Buffett lives in the same Omaha, Nebraska home he’s owned for many decades. Bezos worked for years on Wall Street before he pitched his Amazon idea and painstakingly built a tech leviathan. Bloomberg built a financial news empire from scratch. Musk built Zip2 during the first Internet bubble, and sold it in 1999 for $307 million, of which he kept $22 million. Not bad for a 27 year-old. Instead of sitting on his laurels, Musk reinvested, worked hard, and became the world’s richest man, a title he sometimes trades with Bezos. Sure, the government has helped all these men. SpaceX has valuable NASA contracts, which Bezos covets. Tesla benefits from government green money and Solar City. But there’s a difference between profiting from government contracts, and getting paid because of political connections.
But we want to look at tax returns, so let’s look at these.
Abrams top elected office is as minority leader of the Georgia House of Representatives. She’s lost a run for governor, and is running again. Oh, and she played the President of United Earth on Star Trek Discovery. In 2018, Abrams had a net worth of $109,000, along with owing the IRS $54,000 and $170,000 in student loan and credit card debt. In 2022, she’s worth over $3 million. Has Abrams built a company? Is she an entrepreneur? Can we see her tax returns? How did Abrams make so much in such a short time, with no real job besides making political hay? (She wrote a children’s book, have you heard of it?) Is Abrams’ rise fair compared to all the families out there living paycheck to paycheck?
The Bidens—that’s Joe and Jill Biden—paid $150,439 in 2021 federal income tax on $610,702 in earnings, which includes his $400,000 salary as POTUS, and his Social Security, because he’s old. Good for them, by that standard they’re upper middle class. But are they? The New York Post published a whistleblower allegation that the Bidens owe $127,000 in back taxes.
Biden and his wife, Jill, avoided paying Medicare taxes on book income and speaking fees in 2017 and 2018 by routing $13.3 million through “S corporations” and counting a small amount as eligible for the federal health care tax.
The strategy is commonly used by wealthy people to dodge the 3.8% Medicare levy on large amounts of income and experts say the IRS lacks the resources to aggressively pursue cases of underpayment.
Is that illegal? I don’t know, but it is what “wealthy people” do. One thing is for sure: The IRS is definitely lacking in resources to pursue these cases. The agency is as understaffed as it’s ever been.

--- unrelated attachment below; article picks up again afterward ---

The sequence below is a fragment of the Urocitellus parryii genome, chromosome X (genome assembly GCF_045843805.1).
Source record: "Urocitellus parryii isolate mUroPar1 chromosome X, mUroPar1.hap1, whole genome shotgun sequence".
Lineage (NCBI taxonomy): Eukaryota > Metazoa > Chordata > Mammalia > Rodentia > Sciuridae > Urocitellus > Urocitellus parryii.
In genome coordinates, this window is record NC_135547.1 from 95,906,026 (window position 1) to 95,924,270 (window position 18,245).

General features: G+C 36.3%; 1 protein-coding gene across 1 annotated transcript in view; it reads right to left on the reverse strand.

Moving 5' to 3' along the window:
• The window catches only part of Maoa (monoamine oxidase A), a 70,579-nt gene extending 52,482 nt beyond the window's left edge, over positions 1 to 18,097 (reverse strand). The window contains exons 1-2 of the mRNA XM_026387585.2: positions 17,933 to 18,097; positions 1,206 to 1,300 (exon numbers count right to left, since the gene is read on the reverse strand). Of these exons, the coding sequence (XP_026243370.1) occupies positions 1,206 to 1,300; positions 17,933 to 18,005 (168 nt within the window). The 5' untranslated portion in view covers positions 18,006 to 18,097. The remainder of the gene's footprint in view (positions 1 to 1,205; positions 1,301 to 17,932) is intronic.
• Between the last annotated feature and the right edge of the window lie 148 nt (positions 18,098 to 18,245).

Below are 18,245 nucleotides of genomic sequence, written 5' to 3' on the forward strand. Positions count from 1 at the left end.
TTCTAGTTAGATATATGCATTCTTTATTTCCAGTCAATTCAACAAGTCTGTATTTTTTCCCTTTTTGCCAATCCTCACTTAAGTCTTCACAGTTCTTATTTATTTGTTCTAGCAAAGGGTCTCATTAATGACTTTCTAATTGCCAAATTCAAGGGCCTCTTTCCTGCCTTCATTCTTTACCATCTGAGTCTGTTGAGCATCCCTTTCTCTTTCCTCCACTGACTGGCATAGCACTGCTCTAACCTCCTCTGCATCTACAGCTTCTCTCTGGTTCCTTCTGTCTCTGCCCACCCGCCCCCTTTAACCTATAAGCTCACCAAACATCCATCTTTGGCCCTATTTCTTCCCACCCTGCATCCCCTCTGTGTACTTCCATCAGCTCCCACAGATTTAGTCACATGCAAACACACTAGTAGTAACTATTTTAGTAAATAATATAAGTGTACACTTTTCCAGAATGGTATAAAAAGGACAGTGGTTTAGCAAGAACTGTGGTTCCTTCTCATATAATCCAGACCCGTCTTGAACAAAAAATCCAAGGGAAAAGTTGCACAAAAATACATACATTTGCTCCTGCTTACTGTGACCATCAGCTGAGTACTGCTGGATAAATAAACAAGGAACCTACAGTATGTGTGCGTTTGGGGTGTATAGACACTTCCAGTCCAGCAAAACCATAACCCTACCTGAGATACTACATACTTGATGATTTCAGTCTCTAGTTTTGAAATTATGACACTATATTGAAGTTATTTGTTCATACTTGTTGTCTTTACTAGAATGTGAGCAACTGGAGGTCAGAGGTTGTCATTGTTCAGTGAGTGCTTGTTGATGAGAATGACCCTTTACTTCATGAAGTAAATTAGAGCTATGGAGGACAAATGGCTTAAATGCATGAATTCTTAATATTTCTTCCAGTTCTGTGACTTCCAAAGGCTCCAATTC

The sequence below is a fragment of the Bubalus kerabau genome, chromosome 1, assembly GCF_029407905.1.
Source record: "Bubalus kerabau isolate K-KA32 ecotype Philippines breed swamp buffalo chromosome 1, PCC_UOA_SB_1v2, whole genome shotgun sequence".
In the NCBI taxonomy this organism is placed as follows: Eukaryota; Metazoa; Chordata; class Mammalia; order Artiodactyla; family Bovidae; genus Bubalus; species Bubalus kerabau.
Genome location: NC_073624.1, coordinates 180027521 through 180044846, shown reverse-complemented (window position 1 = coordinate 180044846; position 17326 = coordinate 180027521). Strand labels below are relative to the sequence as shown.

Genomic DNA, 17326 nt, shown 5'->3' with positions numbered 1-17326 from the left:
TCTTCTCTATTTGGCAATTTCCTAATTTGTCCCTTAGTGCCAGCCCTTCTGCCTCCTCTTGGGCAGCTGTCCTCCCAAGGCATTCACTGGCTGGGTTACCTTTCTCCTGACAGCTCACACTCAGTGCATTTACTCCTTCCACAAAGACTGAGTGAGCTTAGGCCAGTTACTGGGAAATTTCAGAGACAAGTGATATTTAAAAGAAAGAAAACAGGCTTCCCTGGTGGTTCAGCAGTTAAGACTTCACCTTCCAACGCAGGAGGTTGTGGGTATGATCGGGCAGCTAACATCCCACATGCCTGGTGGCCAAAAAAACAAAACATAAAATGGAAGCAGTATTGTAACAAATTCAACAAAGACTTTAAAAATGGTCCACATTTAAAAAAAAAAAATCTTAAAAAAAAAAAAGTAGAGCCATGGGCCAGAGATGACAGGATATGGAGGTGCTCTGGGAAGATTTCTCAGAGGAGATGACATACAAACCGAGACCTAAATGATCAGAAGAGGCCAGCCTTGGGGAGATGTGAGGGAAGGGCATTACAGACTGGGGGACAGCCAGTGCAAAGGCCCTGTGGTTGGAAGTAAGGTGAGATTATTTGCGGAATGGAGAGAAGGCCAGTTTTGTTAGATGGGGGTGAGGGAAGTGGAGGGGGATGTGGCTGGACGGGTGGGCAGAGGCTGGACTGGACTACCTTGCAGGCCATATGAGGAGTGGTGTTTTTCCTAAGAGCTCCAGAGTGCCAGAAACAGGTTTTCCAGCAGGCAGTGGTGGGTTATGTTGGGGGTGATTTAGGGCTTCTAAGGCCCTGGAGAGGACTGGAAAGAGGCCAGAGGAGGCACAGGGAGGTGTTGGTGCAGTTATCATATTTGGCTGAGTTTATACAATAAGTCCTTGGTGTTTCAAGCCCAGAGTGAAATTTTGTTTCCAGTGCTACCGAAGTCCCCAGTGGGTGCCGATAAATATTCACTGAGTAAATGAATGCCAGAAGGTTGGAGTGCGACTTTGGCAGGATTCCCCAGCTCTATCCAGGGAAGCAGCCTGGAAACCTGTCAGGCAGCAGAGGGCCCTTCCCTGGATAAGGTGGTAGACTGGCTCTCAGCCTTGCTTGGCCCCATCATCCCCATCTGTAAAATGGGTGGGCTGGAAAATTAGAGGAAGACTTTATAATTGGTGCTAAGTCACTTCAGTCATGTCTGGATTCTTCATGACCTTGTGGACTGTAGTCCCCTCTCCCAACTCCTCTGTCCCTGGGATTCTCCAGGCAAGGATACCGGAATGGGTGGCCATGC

If you call the IRS, don’t expect a quick answer. But someone with access to the richest Americans’ tax returns has leaked them illegally to ProPublica. Meanwhile, Hunter Biden is under investigation for his international business dealings, trading on his last name and relationship to the former Vice President, who is now POTUS. The New York Times reported last month that Hunter took a loan to pay a more than $1 million tax liability.
[Investigators] said prosecutors had investigated payments and gifts Mr. Biden or his associates had received from foreign interests, including a vehicle paid for using funds from a company associated with a Kazakh oligarch and a diamond from a Chinese energy tycoon. Prosecutors also sought documents related to corporate entities through which Mr. Biden and his associates conducted business with interests around the world.
You won’t find Hunter Biden’s tax rate in ProPublica’s story, because they’re focused on entrepreneur billionaires, who generally earned their wealth through taking risks, working hard, and making sound decisions in building companies, paying for people like Hunter, Abrams, and other political hacks who make their money closer to the way Putin’s oligarchs get theirs.
If it’s proper to go after Donald Trump’s tax returns, and to prosecute his octogenarian CFO for what in Manhattan amounts to tip money tax avoidance, then it’s also proper to expose other hacks who got their tax bills paid by political shenanigans. If it’s proper to go after Trump for his decades of cheating investors, lenders and the public, then it’s proper to look into why the Biden administration is protecting whoever at the IRS allowed ProPublica to obtain “vast trove of Internal Revenue Service data.” That data was obtained illegally.
Shame on ProPublica for its obvious political hackery and lawbreaking in service to carrying the Biden administration’s water. Who will send them all to jail?
Follow Steve on Twitter @stevengberman.